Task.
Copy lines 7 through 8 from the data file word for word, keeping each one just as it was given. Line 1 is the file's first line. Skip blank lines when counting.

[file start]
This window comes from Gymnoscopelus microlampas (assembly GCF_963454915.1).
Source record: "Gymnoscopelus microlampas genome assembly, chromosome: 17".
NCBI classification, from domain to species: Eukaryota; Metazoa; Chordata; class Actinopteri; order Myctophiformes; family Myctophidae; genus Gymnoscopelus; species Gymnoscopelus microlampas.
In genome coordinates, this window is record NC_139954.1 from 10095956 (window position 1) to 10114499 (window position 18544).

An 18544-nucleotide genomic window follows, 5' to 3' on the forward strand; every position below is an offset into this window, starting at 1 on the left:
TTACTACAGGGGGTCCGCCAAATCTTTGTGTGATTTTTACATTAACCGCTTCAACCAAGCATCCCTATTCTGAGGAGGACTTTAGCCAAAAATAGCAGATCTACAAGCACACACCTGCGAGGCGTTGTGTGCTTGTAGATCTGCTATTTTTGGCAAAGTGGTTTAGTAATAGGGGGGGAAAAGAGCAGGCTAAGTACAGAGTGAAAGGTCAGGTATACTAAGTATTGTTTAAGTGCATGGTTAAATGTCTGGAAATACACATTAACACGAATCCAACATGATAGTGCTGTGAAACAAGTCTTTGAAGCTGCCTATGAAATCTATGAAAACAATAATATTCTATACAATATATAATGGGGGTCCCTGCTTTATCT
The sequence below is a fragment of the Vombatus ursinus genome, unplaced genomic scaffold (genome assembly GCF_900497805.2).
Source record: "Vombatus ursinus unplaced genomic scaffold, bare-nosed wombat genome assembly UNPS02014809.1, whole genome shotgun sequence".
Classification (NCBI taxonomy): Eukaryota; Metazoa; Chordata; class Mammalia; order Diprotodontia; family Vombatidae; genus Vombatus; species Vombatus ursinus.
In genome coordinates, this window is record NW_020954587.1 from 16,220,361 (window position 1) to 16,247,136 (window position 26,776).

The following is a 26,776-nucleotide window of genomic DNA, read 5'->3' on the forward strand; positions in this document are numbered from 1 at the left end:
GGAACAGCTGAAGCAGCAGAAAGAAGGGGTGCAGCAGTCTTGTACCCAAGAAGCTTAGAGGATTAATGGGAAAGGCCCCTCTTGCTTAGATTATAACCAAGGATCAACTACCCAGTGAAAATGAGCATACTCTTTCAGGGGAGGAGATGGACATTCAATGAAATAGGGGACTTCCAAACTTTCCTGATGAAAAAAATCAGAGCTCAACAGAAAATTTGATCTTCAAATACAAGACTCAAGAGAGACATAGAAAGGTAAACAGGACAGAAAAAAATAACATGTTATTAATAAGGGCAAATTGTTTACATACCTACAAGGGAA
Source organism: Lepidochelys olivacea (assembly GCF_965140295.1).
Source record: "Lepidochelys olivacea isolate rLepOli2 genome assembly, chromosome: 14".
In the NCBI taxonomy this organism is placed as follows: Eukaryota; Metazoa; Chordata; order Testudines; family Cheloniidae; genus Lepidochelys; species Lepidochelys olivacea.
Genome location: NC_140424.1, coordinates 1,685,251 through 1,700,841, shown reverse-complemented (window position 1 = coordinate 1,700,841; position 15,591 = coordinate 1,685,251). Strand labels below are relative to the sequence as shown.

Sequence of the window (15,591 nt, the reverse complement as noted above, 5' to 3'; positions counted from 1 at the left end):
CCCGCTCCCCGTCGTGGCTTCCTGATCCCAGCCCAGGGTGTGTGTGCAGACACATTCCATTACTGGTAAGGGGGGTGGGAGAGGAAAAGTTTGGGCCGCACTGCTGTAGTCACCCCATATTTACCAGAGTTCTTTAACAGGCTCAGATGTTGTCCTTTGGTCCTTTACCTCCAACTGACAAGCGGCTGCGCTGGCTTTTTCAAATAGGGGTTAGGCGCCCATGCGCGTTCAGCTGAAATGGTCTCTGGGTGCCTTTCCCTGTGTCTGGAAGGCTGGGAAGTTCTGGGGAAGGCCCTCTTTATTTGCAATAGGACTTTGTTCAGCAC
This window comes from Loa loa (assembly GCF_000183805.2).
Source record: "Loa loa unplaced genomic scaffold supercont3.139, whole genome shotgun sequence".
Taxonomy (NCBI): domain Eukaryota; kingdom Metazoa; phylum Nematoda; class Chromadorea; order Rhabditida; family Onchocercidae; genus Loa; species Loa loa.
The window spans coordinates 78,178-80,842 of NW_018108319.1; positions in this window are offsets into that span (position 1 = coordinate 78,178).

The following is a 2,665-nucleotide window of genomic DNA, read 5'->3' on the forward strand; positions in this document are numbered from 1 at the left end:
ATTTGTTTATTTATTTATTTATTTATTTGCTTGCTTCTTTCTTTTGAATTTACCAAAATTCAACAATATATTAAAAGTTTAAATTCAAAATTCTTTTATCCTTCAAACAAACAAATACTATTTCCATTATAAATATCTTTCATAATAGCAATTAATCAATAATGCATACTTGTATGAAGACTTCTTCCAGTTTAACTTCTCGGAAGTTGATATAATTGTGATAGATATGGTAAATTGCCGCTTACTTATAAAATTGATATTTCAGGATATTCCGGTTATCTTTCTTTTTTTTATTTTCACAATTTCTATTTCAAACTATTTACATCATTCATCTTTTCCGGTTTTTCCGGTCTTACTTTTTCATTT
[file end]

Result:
The sequence below is a fragment of the Vombatus ursinus genome, unplaced genomic scaffold (genome assembly GCF_900497805.2).
Source record: "Vombatus ursinus unplaced genomic scaffold, bare-nosed wombat genome assembly UNPS02014809.1, whole genome shotgun sequence".